Source: ABC News
Buying a home may have gotten a little easier this week.
With the financial crisis and subprime mortgage bust receding further into history, the government is loosening some financial rules, hoping to inject more life into the country’s still-recovering housing market.
Both banks and borrowers stand to benefit from the new rules unveiled Tuesday by six federal agencies. While banks will see relaxed guidelines for packaging and selling mortgage securities, fewer borrowers likely will need to make hefty down payments. The board of the Federal Deposit Insurance Corp. voted 4-1 Tuesday to adopt the new rules, and two other agencies approved them as well. The Federal Reserve has scheduled a vote for Wednesday, and two other agencies are expected to adopt the rules soon.
The regulators have dropped a key requirement: a 20-percent down payment from the borrower if a bank didn’t hold at least 5 percent of the mortgage securities tied to those loans on its books. The long-delayed final rules include the less stringent condition that borrowers not carry excessive debt relative to their income.
The rules for the multitrillion-dollar market for mortgage securities will take effect in a year. For other kinds of securities such as those bundling together auto loans or commercial loans, which don’t allow banks an exemption from the 5-percent rule, the effective date is in two years.
The rules, first proposed in 2011, were mandated by the overhaul law enacted in the wake of the 2008 financial crisis. The idea was to limit the kind of risky lending that brought on the crisis. If banks have more of their own money invested in mortgage securities — so-called “skin in the game” — they won’t be as likely to take excessive risks, the thinking goes.
Some critics warned that abandoning the 20-percent down payment condition could bring a return to the dangerous days of borrowers taking on heavy mortgage loans that they aren’t in a position to repay.
After three years of interagency haggling, the regulators’ final, compromise approach was to adopt the Consumer Financial Protection Bureau’s definition of a “qualified” mortgage. It excludes the kind of risky practices that fueled the crisis, such as mortgages issued without any supporting documents from borrowers.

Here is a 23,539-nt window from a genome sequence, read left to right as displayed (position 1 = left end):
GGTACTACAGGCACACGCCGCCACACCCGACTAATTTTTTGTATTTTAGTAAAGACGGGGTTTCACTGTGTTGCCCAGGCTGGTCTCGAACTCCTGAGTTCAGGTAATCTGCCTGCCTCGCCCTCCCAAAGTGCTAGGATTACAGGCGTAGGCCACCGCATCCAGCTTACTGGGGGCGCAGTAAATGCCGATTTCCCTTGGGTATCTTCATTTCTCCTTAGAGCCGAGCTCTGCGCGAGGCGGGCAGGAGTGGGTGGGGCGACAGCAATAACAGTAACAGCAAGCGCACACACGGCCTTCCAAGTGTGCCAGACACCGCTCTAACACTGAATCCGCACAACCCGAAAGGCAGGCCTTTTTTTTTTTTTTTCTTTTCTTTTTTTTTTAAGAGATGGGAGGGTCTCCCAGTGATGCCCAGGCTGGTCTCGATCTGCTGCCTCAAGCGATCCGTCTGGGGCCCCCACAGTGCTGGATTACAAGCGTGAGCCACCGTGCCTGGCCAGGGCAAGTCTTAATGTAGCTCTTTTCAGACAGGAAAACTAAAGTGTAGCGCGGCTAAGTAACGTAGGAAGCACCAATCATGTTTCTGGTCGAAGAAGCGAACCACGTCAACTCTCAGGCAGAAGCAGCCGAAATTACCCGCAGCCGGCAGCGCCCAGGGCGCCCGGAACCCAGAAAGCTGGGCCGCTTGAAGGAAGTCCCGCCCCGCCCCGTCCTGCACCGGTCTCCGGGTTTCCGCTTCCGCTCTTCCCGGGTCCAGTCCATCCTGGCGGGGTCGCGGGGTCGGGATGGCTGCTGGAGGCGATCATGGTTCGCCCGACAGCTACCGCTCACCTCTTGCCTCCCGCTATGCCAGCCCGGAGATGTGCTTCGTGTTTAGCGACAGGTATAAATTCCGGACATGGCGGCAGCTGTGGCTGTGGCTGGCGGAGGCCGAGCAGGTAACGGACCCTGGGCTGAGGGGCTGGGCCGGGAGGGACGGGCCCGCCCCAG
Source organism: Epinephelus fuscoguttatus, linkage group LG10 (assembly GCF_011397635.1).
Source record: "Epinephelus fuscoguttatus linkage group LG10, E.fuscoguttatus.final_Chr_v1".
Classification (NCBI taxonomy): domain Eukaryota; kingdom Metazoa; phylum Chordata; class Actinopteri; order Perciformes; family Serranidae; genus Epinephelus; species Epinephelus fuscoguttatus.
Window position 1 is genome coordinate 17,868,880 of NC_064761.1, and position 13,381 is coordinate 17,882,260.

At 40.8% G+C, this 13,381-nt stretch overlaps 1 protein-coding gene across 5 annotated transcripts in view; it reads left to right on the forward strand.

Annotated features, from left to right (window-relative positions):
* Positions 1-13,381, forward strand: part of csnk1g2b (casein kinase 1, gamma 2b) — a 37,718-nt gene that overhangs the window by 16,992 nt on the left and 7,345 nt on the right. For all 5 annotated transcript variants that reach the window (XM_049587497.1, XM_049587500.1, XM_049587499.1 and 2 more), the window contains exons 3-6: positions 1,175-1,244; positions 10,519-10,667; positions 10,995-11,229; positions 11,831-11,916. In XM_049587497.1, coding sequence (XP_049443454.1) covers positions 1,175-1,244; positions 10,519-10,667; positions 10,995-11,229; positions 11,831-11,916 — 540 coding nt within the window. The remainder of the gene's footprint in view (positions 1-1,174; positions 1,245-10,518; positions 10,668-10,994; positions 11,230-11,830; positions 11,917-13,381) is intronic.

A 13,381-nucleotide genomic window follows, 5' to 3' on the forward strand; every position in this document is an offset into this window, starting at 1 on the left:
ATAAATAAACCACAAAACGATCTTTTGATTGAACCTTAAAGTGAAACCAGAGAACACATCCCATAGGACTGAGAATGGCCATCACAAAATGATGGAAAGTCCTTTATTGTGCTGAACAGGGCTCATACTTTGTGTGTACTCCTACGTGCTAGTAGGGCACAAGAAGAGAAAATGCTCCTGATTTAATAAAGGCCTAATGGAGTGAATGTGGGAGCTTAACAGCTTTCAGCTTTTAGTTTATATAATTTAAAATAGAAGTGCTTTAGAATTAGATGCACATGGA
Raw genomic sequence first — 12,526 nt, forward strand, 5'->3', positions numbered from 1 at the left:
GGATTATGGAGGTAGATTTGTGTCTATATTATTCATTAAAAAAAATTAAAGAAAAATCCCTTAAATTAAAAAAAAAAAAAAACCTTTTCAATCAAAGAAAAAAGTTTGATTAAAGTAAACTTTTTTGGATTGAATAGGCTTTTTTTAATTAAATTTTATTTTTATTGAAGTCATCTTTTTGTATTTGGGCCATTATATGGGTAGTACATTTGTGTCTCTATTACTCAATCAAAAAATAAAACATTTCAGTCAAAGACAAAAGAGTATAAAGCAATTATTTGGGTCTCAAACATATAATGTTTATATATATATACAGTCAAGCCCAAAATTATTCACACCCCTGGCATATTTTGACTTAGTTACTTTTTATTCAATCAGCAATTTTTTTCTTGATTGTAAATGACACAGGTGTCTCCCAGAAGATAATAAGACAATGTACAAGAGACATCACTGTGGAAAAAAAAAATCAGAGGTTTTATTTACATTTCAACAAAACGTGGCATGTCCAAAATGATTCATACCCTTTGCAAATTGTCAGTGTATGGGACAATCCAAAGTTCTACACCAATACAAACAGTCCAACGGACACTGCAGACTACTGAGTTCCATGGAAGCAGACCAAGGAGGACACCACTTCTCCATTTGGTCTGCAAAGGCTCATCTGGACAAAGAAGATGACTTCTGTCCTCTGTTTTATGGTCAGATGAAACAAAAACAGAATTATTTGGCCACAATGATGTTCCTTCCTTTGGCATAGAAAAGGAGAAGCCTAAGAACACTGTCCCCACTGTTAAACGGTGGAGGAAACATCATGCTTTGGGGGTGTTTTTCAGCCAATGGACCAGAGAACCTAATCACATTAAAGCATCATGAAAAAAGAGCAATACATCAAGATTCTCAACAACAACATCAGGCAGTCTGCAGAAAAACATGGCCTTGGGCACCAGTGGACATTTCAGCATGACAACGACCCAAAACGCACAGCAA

CFPB Director Richard Cordray, a member of the FDIC board, noted at Tuesday’s meeting that conditions in the mortgage market have changed since the financial crisis, when anxiety over reckless lending gripped lawmakers.
“Credit has dried up for a long period and (lending) standards have tightened dramatically,” he said.
Mortgage applications for new home purchases increased
5% in March from the previous month, according to the latest
data from the Mortgage Bankers Association.
The breakdown of mortgage types applied for in March is
The average size of a new mortgage application in March
also rose to $299,094 from $296,428
According to data from the Census Bureau’s “Quarterly Sales
and Financing”, a result of the housing and economic crisis that
began in 2007 was a decline in the percentage of new home sales
financed conventionally, and an increase in new loans backed by
the FHA and the VA.
The latest data for the 1st quarter of this year is now showing
that the percentage of new home sales backed by the FHA/VA is
FHA-backed loans fell to 13% of the market during the 1st quarter.
The highest percentage of FHA/VA loans for new home sales occurred
during the 1st quarter of 2010, at 27.6%. The average range during
the first part of the decade was around 10%.
Cash purchases in the 1st quarter of this year rose slightly to 7.5%.
The high point for cash purchases came in the 3rd quarter of 2011 at
7.9%. The norm for cash purchases in the first half of the decade was
Median sale prices for 4th quarter 2013:
Cash Financing: $320,100
FHA Financing: $222,600
VA Financing: $264,000
Conventional Financing: $276,900